For non-Polish speakers, the dialogue is quite simple, something like from German porn movies that were popular in Poland before the internet-era. It goes something like "Let's go behind the shack" "Do we have enough time?" The pair then runs behind the shack...suggestive noises then accompany the couple playing tennis...The PSL ends with "It's not always what you think. Look at us from another side."

The PSL is light on the details of its economic or political plans for Poland's future but certainly it is one of the most active in terms of unorthodox ideas for their campaign. The sexual innuendo above was actually preceded by a kick-off campaign ad showing politicians singing at a disco. I bet neither Pawlak nor any of his spin doctors expected the song to become an international clip played across the globe. For example, here it is in the Egyptian holiday resort of Sharm el Sheikh:
For those who are interested here is the original.

PiS wants 25,000 good men

The opposition Law and Justice (PiS) wants to find 25,000 "men of trust" to observe the October 9 parliamentary elections. PiS leader Jaroslaw Kaczynski thus signed up on Monday to the "Fair Elections" campaign, which aims to ensure the elections are, er, fair.

Obviously, Kaczynski and the gang behind the "Fair Elections" campaign must believe the senior ruling Civic Platform (PO) will try to steal the elections. Why else would you seriously ask 25,000 people to work for free on a Sunday. I mean, it's clearly not possible that the PO could actually just be elected. They must steal to win....

Wait, what, you don't believe the PO will steal the elections but are just calling for 25,000 "men of trust" to turn up at polling booths just in case?

"Since the setting up of modern democracy, elections have been conducted on the basis of limited trust, or, in other words, they have been controlled by the opposition and various social groups," Kaczynski said on Monday. "This is the democratic norm. Without this, one can simply not talk of a democratic election, and without this, there can be no fair state because fair elections are the foundation of a fair state."

Quite a way with words that Kaczynski has. One might even say he has a fair way with fair words....

Anyway, Kaczynski went on to explain his deep satisfaction with the "Fair Elections" campaign.

"We are delighted that this project is not partisan. It is a social enterprise that is part of a social movement which emerged in Poland after the last elections," he said, wanting to add he is a 'social' man in a 'social' world just looking for his 'social' love but that is another story....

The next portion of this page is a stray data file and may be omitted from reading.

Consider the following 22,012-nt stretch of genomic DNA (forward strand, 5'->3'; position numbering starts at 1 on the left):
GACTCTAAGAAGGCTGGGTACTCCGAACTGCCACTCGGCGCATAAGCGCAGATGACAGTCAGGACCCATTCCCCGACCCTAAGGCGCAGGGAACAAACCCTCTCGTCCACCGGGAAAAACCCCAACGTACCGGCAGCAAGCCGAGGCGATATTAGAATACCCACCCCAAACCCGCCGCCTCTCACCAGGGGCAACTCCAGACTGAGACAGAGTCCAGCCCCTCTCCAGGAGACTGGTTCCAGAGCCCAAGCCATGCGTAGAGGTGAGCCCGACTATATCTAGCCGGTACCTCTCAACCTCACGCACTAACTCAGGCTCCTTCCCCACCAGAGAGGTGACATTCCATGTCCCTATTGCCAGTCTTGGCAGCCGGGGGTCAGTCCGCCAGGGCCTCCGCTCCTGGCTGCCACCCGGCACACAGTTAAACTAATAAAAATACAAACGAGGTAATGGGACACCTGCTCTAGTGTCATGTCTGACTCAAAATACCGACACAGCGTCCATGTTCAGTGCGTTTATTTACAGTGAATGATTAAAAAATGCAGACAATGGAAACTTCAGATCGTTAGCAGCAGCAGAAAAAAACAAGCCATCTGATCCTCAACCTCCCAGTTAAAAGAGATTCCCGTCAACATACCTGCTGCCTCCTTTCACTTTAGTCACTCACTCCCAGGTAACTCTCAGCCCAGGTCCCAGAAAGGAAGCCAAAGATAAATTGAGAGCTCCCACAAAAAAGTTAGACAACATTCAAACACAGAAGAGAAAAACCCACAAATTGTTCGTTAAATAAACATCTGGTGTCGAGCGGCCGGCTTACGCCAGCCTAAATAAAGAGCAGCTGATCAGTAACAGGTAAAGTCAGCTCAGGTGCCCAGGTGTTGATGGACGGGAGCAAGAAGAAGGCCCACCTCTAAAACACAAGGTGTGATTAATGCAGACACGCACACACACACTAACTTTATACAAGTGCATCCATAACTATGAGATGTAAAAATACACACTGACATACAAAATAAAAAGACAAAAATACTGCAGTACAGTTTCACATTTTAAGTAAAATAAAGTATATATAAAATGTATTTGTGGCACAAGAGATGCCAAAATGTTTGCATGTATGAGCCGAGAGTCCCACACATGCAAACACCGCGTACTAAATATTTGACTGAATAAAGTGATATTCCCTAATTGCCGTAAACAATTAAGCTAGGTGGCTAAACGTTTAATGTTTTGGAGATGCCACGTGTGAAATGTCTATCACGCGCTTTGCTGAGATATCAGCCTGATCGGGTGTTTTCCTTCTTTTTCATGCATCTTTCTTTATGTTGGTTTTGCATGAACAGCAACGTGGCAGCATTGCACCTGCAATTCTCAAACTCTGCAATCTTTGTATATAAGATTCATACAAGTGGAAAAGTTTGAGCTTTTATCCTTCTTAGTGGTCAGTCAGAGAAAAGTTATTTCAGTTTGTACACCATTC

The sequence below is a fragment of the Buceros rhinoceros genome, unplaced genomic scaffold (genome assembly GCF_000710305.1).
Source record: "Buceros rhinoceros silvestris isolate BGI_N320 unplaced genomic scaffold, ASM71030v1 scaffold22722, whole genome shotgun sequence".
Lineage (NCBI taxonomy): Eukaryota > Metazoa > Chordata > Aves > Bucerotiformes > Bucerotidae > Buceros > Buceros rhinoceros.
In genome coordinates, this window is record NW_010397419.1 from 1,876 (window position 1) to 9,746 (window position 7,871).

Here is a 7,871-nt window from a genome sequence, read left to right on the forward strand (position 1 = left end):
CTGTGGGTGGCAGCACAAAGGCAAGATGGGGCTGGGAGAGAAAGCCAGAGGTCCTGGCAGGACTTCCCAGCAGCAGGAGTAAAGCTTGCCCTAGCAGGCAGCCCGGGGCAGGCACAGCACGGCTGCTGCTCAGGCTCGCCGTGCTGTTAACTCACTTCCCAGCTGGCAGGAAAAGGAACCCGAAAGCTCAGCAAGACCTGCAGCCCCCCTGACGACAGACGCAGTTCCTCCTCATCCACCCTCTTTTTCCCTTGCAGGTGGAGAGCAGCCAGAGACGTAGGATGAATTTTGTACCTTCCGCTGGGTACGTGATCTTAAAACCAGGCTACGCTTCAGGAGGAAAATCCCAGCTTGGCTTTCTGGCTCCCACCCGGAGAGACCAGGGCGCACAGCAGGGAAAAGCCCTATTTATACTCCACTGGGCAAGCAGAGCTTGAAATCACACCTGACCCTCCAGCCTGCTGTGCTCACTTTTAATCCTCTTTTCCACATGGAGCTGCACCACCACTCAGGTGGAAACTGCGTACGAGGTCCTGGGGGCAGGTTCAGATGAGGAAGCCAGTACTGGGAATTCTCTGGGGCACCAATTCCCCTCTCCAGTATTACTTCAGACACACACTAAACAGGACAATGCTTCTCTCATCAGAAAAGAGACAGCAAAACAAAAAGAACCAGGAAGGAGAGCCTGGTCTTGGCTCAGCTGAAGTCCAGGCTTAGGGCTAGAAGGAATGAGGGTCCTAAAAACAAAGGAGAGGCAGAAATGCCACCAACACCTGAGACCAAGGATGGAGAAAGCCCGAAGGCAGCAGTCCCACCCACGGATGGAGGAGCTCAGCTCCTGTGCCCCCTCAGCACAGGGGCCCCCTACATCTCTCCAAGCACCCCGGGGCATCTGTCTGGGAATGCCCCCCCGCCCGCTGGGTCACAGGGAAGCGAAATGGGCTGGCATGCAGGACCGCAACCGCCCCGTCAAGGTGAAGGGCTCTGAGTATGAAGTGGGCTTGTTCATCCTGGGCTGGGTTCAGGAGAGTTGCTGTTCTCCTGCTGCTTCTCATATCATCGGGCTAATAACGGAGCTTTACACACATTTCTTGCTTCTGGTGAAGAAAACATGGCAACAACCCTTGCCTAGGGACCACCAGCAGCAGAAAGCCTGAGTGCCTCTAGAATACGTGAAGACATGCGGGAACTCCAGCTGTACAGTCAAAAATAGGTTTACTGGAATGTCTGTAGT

Non-partisan, he says. Hmmm. Non-partisan is clearly good. But just who is behind this extraordinary call for election observers and the implicit statement elections are being stolen in Poland?

Well, the main backers are...badaboom...the Lech Kaczynski Social Movement, the club of the extremely right-wing Gazeta Polska, the Free Poland website, the Solidarni 2010 grouping....So, non-partisan here actually means partisan. Well, I guess this is an election campaign.

In case you are wondering what I'm getting at, no, it's not that I think PiS is crazy, or rather the only crazy Polish political grouping. The Beata Kempa stolen email idiocy I wrote about yesterday and the stolen election example above highlight PiS's political modus operandi: insinuation.

And this is only the beginning. If I gaze into the Poland X crystal ball, I predict far more insinuation to come and before the month is out, PiS will be accusing a major PO figure of major corruption. Mark my words.

Monday, September 12, 2011

No one to vote for

It is astonishing that four years after the Civic Platform (PO) took power the comment I hear the most is "there is no one to vote for." More often than not it comes from disillusioned PO voters, but not only

Given this, one would think the new parties popping up right and left aiming to attract potential voters should gain some traction, but no. There is plenty of parties that have come (Poland is the Awesomest (PJN), Palikot's, the SdPL) but yet even quicker they go...(PJN, SdPL, Samoobrona, LPR). I do admit some of these parties last longer, and some just a few months and some...well, we don't even notice they were there before they are gone.

Despite this movement the political scene for the past couple of years has probably been as stable as it is going to get in Poland. We have two major parties (the PO and Law and Justice (PiS)) and two smaller ones (the leftist SLD and rural-based PSL), so what are people talking about there is no one to vote for?

The main problem is that although Poles are quite good at ousting governments from power (not a single party has yet won two elections in a row) they are not so good at ousting party leaders. Actually they are terrible at it.

Let me give you an example. When it comes to elections, no matter who the leader of SLD is, Aleksander Kwasniewski is considered to be the trump card in post-communist's hands and each time he does them more bad than good. By bad i mean BAD. I mean showing up drunk -- or stricken with a Filipino disease, as his handlers had it -- at a major party convention only to blabber something in the microphone. And yet they ALWAYS ask for his help.

Second, can anyone imagine a modern party in a modern country with free and fair elections that does not sack its entire leadership after losing six straight elections? Poles can. Look at PiS and Jaroslaw Kaczynski.

In the end, it is perfectly understandable there is no one to vote for. After all, it is the exactly same people over and over and over again.

Dumbest political story of all time

Heil Kaczynski?
Poland's main media channels cast their collective focus Monday on political parties' proposed tax and pension plans and the ways the various challengers ahead of the October 9 parliamentary elections plan to . . . no, they didn't, did they? Instead, they focused on what I think is the dumbest Polish political story of all time.

The heroine of this story is Law and Justice (PiS) MP Beata Kempa, who is somehow perfect as the centre for the idiocy that occurred.

It all started when the Polish state-owned press agency PAP received an afternoon email purportedly from Kempa saying she would not run in the October elections. As you can imagine, a bombshell of this nature must have had PAP journalists buzzing with adrenalin as they prepared to unleash such momentous news on an unsuspecting nation.